During her workshop at Arles Photo Festival 2017, she said that when she was a child, she wanted to become a sculptor because of the poignancy of that image. Sculpture seemed to her as realistic as portraying a living human being. After primary school in Marseille, where her art teacher encouraged her to draw and gently guided her to study art history in high school, Bovo began her study of plastic arts and literature in Marseille. It was only when a friend gave her a simple camera that she began to learn to take photos, develop prints and capture light on film.

Influenced by her studies of art history, Bovo realized the importance of light in photography. She was drawn to capturing images at dusk or in early morning hours when light began to outline shapes and influence sensations. Bovo wished to portray the people who lived in impoverished surroundings in Marseille but realized that she had to take time to gain their confidence. 

'Interior courtyard, Marseille, April 2009.''Interior courtyard, Marseille, April 2009.' (Courtesy of the artist and kammel mennour Paris/London/Marie Bovo)

A friend of hers lived in one of the common courtyards in Marseille where immigrants were crowded into small flats. This urban habitat fascinated Bovo but the inhabitants did not welcome a stranger with a camera barging into their lives. The photographer began introducing herself gently into these communities, often quite close to the harbor in Marseille. Her photography is in color, but she never introduced a voyeuristic aspect to portraying people living in slums as she usually restrained herself to documenting the evidence left behind by human lives.

In her color series, Marie Bovo emphasizes light in nocturnal scenes, as well as the architecture of old buildings, many of which were originally fine buildings situated on formerly grand avenues sloping down toward the harbor from the surrounding hills of Marseille. Bovo, holding her camera, often either looks down into the shafts of the courtyards or upwards toward the light streaming down to hint at the sculptural contours of buildings, courtyards and urban landscapes.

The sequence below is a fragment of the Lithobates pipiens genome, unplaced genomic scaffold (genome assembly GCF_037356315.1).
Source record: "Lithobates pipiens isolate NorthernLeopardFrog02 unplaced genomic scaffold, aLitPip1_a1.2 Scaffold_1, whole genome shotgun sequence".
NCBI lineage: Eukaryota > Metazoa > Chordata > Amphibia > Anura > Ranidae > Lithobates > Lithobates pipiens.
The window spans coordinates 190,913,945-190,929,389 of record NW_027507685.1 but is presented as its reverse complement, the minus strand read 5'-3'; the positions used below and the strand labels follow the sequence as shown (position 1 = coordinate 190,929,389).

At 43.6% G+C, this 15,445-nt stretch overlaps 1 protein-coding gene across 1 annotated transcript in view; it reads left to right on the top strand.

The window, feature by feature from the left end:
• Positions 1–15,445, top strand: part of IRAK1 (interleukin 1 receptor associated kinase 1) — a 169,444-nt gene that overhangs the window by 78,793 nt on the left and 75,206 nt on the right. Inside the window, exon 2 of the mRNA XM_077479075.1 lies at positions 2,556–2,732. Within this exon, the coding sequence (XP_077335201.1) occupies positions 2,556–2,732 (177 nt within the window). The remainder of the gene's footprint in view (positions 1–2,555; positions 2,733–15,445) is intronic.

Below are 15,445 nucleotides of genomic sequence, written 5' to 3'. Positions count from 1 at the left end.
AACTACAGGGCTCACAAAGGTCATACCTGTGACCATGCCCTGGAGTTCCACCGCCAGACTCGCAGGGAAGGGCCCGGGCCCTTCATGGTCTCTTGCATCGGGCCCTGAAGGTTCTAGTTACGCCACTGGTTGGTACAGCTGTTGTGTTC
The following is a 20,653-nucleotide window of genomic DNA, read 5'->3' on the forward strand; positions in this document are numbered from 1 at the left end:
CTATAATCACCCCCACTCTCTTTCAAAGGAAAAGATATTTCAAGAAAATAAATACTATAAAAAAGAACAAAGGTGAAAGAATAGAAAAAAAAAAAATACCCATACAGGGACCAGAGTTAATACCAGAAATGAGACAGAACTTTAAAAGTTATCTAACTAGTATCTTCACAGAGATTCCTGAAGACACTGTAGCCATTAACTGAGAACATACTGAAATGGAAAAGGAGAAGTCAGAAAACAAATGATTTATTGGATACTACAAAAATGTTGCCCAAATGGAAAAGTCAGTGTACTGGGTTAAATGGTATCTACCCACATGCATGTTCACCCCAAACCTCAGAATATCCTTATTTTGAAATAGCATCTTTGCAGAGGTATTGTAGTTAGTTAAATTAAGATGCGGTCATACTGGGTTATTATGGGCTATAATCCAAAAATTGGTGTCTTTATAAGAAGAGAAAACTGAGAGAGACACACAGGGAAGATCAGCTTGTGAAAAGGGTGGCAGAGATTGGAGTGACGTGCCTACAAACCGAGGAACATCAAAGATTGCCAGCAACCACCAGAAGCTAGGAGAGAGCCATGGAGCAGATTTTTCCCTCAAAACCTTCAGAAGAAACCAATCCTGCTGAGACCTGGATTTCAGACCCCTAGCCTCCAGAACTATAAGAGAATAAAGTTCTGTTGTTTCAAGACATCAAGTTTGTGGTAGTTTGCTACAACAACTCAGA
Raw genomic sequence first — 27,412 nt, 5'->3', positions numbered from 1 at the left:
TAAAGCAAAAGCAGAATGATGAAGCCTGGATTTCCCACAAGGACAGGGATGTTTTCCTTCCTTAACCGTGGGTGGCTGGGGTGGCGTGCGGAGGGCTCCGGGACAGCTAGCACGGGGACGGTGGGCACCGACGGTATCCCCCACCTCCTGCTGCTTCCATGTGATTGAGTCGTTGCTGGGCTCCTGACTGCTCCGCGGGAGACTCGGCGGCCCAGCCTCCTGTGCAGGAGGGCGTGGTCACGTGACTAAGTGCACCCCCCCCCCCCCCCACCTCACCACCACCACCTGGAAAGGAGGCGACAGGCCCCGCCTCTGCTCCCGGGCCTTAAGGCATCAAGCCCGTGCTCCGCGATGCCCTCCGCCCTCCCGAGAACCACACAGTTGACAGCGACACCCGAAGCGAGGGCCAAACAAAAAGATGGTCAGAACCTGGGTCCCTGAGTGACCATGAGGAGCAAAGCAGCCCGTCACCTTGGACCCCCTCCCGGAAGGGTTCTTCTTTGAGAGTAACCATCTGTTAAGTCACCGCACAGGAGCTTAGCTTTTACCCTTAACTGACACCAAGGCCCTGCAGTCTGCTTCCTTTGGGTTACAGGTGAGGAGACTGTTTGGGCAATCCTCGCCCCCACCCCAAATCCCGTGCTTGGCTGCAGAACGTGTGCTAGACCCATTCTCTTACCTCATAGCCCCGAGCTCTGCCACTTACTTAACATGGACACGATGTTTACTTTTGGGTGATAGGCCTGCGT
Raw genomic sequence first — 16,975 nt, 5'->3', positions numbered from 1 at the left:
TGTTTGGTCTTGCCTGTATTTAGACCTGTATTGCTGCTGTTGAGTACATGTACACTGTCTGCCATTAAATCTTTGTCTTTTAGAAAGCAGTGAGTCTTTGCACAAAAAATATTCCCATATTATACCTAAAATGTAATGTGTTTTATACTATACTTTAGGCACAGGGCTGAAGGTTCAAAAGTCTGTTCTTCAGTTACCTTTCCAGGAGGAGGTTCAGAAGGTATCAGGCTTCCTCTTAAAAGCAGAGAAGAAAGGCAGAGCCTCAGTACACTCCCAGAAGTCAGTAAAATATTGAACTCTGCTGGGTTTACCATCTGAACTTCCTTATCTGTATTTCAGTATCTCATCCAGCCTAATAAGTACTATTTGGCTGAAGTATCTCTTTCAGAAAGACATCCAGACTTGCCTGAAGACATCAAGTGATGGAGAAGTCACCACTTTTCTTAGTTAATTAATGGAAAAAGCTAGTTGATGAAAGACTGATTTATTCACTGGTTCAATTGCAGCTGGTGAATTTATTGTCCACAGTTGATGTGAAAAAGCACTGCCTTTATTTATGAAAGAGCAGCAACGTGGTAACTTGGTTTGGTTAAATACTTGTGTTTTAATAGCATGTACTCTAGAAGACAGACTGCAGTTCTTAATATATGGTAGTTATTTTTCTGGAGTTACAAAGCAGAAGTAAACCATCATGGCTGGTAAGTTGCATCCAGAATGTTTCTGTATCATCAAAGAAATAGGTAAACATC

Bovo also takes photos horizontally, straight out of open windows of buildings she inhabits momentarily, like that of a female friend in Algiers, Algeria. Here the photographer spent some time on the other side of the Mediterranean. Otherwise she points her camera into inner spaces like former restaurants with remaining tiles to remind visitors of a more glorious past.

Bovo once noted that, “For art, night is essential. Our eye meets a strong barrier, the color black, which we cannot overcome, a withdrawal of light. It means accepting that certain things escape the eye like the voyeuristic and exhibitionist and basically violent impulses of contemporary society to try to push back the night by using harsh light.”

Later in her photographic experience, she traveled by train to Africa, Russia and Northern Europe. Always influenced by nocturnal experiences, the travels inspired her to come up with a photographic journal in the form of a book called Nocturnes. Bovo’s exhibition entitled "Nocturnes" presents 35 large-format color prints with two films of her travels. In Russia, the vast white spaces framed images with basic colors that cut across the purity of snow, while making it possible for Bovo to meet the people along the tracks. Otherwise, she has studied the different shades of grey which she encountered in her travels by studying Gerhard Richter’s paintings.

It was this fresh and innovative approach to color photography that caught famous Parisian modern art gallerist Kamel Mennour’s eyes. He immediately acknowledged her extraordinary talent and encouraged her work and research in Paris and in London, where he also has a gallery, in addition to introducing her to the art world in general.

Bovo’s personality seems always to be happy and inquiring, like when she follows a stream of milk winding down the cobbled streets of old Marseille, capturing the obstacles and stories so characteristic of the ancient harbor city. The video captures the daily adventure of living in a huge metropolis where life is never a simple story but teems with surprises. Over a century ago, Marseille also beckoned to a young Henri Cartier-Bresson but in black and white images. However, that is another story. (wng)